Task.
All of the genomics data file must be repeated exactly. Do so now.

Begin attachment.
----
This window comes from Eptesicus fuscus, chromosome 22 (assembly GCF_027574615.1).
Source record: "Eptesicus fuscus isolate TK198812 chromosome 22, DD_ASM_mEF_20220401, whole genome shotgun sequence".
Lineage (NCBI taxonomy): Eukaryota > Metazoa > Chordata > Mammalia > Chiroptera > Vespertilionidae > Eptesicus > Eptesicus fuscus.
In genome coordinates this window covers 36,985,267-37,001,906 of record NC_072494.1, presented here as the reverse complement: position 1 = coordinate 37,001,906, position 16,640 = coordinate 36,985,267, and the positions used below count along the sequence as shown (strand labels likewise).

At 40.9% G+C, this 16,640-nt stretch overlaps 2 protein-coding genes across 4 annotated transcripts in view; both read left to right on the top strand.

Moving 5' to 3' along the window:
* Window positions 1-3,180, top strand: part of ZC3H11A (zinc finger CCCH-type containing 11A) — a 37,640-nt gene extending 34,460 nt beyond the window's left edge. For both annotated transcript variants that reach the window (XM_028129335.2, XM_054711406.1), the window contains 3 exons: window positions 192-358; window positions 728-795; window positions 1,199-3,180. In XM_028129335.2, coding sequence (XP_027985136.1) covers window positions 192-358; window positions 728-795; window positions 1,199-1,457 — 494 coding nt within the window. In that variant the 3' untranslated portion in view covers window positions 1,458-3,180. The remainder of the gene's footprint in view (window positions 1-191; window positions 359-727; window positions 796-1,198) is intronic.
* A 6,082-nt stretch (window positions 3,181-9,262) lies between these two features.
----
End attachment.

This window comes from Eptesicus fuscus, chromosome 22 (assembly GCF_027574615.1).
Source record: "Eptesicus fuscus isolate TK198812 chromosome 22, DD_ASM_mEF_20220401, whole genome shotgun sequence".
Lineage (NCBI taxonomy): Eukaryota > Metazoa > Chordata > Mammalia > Chiroptera > Vespertilionidae > Eptesicus > Eptesicus fuscus.
In genome coordinates this window covers 36,985,267-37,001,906 of record NC_072494.1, presented here as the reverse complement: position 1 = coordinate 37,001,906, position 16,640 = coordinate 36,985,267, and the positions used below count along the sequence as shown (strand labels likewise).

At 40.9% G+C, this 16,640-nt stretch overlaps 2 protein-coding genes across 4 annotated transcripts in view; both read left to right on the top strand.

Moving 5' to 3' along the window:
* Window positions 1-3,180, top strand: part of ZC3H11A (zinc finger CCCH-type containing 11A) — a 37,640-nt gene extending 34,460 nt beyond the window's left edge. For both annotated transcript variants that reach the window (XM_028129335.2, XM_054711406.1), the window contains 3 exons: window positions 192-358; window positions 728-795; window positions 1,199-3,180. In XM_028129335.2, coding sequence (XP_027985136.1) covers window positions 192-358; window positions 728-795; window positions 1,199-1,457 — 494 coding nt within the window. In that variant the 3' untranslated portion in view covers window positions 1,458-3,180. The remainder of the gene's footprint in view (window positions 1-191; window positions 359-727; window positions 796-1,198) is intronic.
* A 6,082-nt stretch (window positions 3,181-9,262) lies between these two features.